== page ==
Blade shear champ looks to 2022

World champion Allan Oldfield (left) and his father and coach, Phil Oldfield, pose next to a shearing statue in downtown Le Dorat, France. Phil finished runner-up at the last world championships. Photo: Supplied
World champion Allan Oldfield (left) and his father and coach, Phil Oldfield, pose next to a shearing statue in downtown Le Dorat, France. Phil finished runner-up at the last world championships. Photo: Supplied
South Canterbury world champion blade shearer Allan Oldfield is training strategically in an attempt to retain his title at the next shearing and woolhandling world championships in Scotland in 2022.

Mr Oldfield, who is a finalist in the rural sportsman of the year category in this year’s Rural Games, started competing when he was 16 years old in New Zealand’s intermediate blade shearing grade.

‘‘They actually closed that grade because there were not enough competitors so I was immediately bumped up into open graded competition. It was quite a few years before I started to do well.’’

His first open grade win came about in Ireland only five years ago.

‘‘From that win I started travelling around Europe and the UK in their summer, competing and winning a few over there, coming back to New Zealand for a New Zealand summer to shear and win a few home competitions on the way.’’

Mr Oldfield found himself travelling back to the United Kingdom for three consecutive years, missing out on the 2017 world shearing championships but saw his father, Phil Oldfield, placing third.

‘‘My father’s win spurred me on to have a go into 2019. I made it into the Kiwi team and went over to Scotland, winning a competition there as a warm-up and then taking first place in France’s world championship a week later,’’ Allan Oldfield said.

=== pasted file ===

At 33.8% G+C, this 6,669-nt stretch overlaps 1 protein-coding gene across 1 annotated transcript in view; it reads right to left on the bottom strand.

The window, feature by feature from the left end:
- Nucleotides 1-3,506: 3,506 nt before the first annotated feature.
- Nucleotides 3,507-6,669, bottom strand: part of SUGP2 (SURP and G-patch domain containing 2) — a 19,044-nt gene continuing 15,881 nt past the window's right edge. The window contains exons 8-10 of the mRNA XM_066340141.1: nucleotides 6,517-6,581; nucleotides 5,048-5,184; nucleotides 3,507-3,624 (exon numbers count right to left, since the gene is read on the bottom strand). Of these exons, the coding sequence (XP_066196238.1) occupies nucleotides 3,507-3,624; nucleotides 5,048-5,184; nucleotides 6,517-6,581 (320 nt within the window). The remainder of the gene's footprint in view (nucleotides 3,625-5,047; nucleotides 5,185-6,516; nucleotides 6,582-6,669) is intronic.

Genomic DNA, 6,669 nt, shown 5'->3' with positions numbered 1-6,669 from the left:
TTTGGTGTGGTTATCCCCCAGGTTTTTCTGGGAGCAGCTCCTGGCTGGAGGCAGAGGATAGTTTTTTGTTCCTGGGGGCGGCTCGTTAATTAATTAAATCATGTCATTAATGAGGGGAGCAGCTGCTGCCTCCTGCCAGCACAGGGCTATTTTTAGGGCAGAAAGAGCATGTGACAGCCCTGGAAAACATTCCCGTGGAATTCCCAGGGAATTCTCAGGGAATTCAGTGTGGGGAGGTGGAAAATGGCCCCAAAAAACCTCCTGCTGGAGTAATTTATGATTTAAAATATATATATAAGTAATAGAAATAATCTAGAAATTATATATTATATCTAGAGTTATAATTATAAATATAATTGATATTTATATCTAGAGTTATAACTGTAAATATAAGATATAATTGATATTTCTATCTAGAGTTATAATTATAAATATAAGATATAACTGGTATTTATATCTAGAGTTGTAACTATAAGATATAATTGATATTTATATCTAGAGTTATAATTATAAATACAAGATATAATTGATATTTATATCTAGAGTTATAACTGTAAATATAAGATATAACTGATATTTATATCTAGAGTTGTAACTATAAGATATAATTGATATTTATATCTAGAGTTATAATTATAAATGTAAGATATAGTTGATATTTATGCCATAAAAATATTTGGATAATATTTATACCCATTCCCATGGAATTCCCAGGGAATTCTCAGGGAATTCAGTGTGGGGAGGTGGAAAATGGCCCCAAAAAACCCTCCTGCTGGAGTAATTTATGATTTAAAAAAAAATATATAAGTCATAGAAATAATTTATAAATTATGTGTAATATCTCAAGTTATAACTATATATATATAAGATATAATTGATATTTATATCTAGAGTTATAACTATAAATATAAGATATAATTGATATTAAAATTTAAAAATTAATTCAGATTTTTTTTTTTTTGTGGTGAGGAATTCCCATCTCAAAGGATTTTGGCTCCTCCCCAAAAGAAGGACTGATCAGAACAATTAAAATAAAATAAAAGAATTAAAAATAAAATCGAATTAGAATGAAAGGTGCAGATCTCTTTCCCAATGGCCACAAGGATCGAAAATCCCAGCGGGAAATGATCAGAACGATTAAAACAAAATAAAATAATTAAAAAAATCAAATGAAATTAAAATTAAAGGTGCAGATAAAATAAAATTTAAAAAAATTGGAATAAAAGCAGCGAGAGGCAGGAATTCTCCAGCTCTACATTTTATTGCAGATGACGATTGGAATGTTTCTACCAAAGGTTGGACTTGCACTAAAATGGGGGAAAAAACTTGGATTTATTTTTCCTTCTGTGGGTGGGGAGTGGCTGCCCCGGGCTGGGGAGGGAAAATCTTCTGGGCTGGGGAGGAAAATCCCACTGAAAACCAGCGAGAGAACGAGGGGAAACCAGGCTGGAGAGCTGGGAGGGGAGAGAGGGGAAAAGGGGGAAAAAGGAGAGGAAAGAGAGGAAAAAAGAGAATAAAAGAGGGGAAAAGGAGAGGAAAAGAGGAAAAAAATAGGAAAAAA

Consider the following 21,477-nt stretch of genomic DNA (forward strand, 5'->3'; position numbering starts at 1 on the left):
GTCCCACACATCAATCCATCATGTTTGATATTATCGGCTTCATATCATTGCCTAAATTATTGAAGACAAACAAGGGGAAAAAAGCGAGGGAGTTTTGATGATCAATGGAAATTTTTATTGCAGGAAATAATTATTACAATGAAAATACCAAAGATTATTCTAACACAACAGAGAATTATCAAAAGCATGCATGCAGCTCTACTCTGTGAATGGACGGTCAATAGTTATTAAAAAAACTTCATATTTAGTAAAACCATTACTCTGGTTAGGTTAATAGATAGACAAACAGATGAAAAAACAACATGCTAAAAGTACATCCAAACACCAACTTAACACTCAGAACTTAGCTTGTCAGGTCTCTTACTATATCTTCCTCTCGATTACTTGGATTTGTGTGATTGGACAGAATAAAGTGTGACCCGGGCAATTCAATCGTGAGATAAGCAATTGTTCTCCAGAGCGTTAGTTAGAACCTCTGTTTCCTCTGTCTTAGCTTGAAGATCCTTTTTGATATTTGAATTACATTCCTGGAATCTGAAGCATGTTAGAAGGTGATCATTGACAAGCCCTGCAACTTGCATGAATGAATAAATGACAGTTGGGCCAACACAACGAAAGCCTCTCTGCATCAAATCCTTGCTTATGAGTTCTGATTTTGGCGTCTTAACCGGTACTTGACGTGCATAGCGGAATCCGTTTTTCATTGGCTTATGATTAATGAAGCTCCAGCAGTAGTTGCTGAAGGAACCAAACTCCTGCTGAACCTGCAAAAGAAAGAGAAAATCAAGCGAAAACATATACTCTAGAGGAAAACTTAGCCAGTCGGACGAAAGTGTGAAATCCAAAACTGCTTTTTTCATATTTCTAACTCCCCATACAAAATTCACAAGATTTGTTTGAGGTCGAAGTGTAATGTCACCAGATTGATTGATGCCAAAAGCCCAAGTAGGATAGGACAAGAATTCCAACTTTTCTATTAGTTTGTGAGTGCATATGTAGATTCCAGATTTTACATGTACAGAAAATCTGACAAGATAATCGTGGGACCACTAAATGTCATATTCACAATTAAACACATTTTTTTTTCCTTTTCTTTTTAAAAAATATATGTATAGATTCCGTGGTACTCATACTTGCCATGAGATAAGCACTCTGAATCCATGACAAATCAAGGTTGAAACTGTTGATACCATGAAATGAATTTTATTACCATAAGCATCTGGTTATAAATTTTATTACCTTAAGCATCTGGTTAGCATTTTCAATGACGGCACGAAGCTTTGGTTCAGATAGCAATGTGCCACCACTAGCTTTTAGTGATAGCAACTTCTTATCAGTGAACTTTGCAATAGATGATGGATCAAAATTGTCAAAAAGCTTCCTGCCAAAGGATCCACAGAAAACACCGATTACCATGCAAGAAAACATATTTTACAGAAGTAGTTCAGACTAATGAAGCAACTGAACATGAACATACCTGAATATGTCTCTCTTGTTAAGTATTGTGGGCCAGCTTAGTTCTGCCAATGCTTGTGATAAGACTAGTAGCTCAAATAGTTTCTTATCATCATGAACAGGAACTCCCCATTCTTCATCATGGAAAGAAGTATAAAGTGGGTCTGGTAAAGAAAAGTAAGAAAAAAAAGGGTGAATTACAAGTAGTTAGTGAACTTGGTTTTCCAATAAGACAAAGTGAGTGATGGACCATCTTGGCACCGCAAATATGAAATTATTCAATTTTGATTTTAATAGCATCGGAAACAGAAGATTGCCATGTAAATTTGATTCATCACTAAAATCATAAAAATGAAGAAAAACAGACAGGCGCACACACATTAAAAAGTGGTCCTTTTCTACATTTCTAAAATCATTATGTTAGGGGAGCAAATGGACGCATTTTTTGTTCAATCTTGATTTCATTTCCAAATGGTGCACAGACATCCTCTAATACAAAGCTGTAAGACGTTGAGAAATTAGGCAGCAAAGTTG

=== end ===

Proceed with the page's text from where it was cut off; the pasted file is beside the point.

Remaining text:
Mr Oldfield’s win at the 2019 world shearing and woolhandling championships marked the first time anyone outside of South Africa had taken the top blade shearing spot in 25 years, since South Africa had entered the competition.

‘‘The inside-saying is that New Zealand is regularly second best to South Africa.

‘‘Well not any more,’’ he said.

‘‘Two weeks after the shearing champs in France I won two of the biggest shearing competitions in Wales which was a bit of a confidence booster.’’

The string of successes has left Mr Oldfield wanting more, planning to hold his blade shearing title in 2022.

‘‘This summer, I admittedly have not been pushing so hard. I am being careful not to stress myself out, working through the winter in New Zealand instead of travelling to compete in Europe. My partner is studying for a master’s degree at Canterbury University so I have left Geraldine and moved to Rangiora for work,’’ Mr Oldfield said.

For now, he is happy to test his skills against his father, competing against his father in last week’s Golden Shears event in Masterton.

Phil Oldfield won the last Golden Shears competition a full decade ago, back in 2010.

‘‘He actually just had his hand operated on in January and has really wanted it to heal before this competition. Hopefully I have the upper hand, so to speak,’’ he laughed.

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